Pittsburgh Mayor O'Connor dies at 61posted 2006-09-01 22:12:19 by doug
Pittsburgh Mayor Bob O'Connor died at 8:55 p.m. tonight at UPMC Shadyside Hospital, where he was being treated for brain cancer.
City Council President Luke Ravenstahl was to be sworn in as mayor at 10:30 p.m., said Dick Skrinjar, the mayor's communications director.
Mr. O'Connor's family was at his side when he passed away, Mr. Skrinjar said.
Robert E. O'Connor Jr., 61, was called "Bob" by everyone until Jan. 3, 2006, when he became "Mayor," a title he sought for 12 years but held for only eight months. His election came on his third attempt to win the job.
He hit the ground running with an agenda aimed at cleaning up the city he loved, putting heat under long-dormant Downtown development plans and reducing the number of blighted buildings marring neighborhoods.
His "redd up" campaign, named after the local colloquialism for tidying up, was organized to coincide with Major League Baseball's All-Star Game on July 11.
But instead of leading the festivities, Mr. O'Connor that day underwent his first chemotherapy treatment for primary central nervous system T-cell lymphoma, a very rare variant of an unusual cancer of the brain and spinal cord.
The mayor initially was hospitalized on July 6 for what were described as flu-like symptoms. He went home for two days but, after tests uncovered the cancer, he returned to Shadyside .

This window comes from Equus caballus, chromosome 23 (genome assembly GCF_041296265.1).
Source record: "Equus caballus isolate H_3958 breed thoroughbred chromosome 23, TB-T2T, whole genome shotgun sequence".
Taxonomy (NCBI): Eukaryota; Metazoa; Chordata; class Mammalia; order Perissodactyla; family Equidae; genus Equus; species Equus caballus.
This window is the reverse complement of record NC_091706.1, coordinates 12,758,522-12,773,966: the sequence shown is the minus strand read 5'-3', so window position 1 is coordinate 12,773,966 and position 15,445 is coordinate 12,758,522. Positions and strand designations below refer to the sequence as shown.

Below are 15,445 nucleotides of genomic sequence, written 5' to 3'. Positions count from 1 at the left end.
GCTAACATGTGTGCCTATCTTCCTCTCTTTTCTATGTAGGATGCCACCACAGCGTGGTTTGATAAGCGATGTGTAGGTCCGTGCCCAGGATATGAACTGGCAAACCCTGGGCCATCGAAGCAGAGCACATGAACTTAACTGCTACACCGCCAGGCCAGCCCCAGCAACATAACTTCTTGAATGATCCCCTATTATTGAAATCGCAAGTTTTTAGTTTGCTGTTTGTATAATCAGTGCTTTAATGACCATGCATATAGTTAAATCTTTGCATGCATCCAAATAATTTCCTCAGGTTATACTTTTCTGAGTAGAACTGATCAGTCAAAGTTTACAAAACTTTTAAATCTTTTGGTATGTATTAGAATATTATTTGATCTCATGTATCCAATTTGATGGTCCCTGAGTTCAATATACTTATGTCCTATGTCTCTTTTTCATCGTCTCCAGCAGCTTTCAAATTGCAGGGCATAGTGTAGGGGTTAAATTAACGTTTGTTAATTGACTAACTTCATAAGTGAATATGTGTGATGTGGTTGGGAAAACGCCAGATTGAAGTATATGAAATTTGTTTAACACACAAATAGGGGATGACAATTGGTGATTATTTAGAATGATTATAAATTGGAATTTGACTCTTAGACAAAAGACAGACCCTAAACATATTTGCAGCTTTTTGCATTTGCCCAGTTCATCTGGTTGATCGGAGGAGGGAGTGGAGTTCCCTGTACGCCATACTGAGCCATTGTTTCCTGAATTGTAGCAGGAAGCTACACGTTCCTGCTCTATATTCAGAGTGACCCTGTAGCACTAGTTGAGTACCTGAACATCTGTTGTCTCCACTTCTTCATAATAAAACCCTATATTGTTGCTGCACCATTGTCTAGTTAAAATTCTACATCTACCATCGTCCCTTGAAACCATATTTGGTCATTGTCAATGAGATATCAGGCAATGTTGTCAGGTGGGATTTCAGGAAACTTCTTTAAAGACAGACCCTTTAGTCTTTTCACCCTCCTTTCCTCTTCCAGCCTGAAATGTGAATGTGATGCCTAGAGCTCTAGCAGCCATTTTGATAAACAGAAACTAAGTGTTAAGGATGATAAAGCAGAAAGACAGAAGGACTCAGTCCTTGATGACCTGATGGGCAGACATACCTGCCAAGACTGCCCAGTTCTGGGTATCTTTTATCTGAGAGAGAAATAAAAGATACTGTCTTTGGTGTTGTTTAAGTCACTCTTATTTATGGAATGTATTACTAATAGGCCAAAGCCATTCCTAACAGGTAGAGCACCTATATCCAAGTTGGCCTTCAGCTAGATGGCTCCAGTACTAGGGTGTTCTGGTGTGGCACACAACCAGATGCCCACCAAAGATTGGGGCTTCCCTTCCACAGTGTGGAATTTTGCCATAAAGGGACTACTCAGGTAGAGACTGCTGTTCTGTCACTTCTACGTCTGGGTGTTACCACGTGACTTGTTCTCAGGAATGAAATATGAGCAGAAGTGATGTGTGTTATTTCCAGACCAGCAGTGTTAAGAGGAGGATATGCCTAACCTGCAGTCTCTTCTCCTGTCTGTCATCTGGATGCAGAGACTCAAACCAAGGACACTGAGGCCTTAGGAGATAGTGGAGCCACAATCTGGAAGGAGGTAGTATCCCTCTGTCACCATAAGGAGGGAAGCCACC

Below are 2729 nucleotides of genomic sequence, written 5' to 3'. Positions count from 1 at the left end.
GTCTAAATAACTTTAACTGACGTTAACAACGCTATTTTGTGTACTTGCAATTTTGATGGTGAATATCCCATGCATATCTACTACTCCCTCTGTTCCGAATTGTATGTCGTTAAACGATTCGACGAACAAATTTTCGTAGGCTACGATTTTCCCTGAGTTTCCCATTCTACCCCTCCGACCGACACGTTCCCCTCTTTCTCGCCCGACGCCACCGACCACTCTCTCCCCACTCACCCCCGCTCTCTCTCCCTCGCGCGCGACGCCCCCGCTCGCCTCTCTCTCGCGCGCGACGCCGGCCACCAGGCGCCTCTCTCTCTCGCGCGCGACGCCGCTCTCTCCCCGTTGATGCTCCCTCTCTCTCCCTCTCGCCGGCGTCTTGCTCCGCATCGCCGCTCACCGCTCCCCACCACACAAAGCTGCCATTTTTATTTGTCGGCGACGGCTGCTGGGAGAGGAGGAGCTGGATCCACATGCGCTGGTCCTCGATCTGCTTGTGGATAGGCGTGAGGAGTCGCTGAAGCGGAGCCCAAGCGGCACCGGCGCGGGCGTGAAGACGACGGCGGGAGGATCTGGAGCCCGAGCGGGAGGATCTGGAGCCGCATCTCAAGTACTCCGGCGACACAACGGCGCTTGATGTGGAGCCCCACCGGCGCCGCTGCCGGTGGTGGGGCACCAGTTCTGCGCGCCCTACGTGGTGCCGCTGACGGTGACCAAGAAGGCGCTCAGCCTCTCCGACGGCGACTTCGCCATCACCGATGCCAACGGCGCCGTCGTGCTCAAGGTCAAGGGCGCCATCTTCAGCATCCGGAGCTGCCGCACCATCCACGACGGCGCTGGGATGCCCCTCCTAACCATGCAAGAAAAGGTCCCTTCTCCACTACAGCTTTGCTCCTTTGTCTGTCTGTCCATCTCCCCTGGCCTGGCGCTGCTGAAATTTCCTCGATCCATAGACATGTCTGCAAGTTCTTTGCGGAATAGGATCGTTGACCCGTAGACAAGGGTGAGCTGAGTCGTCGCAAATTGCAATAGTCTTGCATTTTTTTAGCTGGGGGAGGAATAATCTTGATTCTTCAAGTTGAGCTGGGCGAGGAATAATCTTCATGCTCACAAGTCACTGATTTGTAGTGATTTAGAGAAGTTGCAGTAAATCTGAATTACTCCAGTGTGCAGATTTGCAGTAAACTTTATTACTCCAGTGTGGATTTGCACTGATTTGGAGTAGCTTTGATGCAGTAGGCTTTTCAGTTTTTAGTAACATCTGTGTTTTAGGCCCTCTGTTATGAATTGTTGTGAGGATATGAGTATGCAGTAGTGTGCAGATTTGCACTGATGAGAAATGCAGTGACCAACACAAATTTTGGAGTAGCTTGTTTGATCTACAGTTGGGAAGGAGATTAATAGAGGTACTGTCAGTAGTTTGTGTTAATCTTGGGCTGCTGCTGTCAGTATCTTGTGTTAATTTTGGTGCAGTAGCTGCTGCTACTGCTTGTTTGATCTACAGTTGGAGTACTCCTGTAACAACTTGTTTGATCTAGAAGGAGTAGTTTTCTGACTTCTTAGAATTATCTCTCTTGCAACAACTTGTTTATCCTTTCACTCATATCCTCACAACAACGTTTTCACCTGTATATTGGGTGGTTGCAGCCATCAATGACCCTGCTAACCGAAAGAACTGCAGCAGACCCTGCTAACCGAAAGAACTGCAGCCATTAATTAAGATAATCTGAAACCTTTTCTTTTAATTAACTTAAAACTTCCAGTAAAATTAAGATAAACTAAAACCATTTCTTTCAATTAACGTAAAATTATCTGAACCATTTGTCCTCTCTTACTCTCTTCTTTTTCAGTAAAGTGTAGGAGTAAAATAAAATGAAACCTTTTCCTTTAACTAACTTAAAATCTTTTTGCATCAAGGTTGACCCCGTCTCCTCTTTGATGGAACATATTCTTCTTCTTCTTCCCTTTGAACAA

A month later, just before undergoing emergency surgery to drain fluid from his brain, Mr. O'Connor turned over the official day-to-day reins of city government by appointing Yarone Zober, who had been policy director, as deputy mayor.
A child of Greenfield, Mr. O'Connor was born Dec. 9, 1944, to Bob Sr. and Mary Anne Dever O'Connor.
He attended St. Philomena's grade school, Central Catholic High School, briefly, and graduated in 1962 from Taylor Allderdice High.
Then he went to work, first at Jones & Laughlin's steel mills.
In 1964, he and Judy Klemp, a Squirrel Hill native and fellow Allderdice graduate, eloped to West Virginia.
From 1972 on, they lived in the Squirrel Hill home in which she grew up. They raised three children, Heidy Garth , now of Swissvale and a marketing research manager; Terrence O'Connor, a law school graduate who went on to become a Catholic priest at St. Alphonsus Parish in Pine; and Corey O'Connor, varsity golf coach at Central Catholic High School.
After five years in the mills, Mr. O'Connor took a pay cut - not his last - to join his wife's uncles in a restaurant business. The company was later sold to Beaver County businessman Lou Pappan.
Mr. Pappan, the owner at various times of many Pappans, Roy Rogers and Wendy's restaurants, took a shine to the young, friendly-but-serious Mr. O'Connor. Recognizing management material, he put his young protege through leadership training, and eventually made him an executive vice president in charge of 1,000 employees in 36 locations.
Eventually Mr. O'Connor decided to run for office. He was 45 and the rules for electing City Council members had just been changed so members were elected by district, rather than citywide.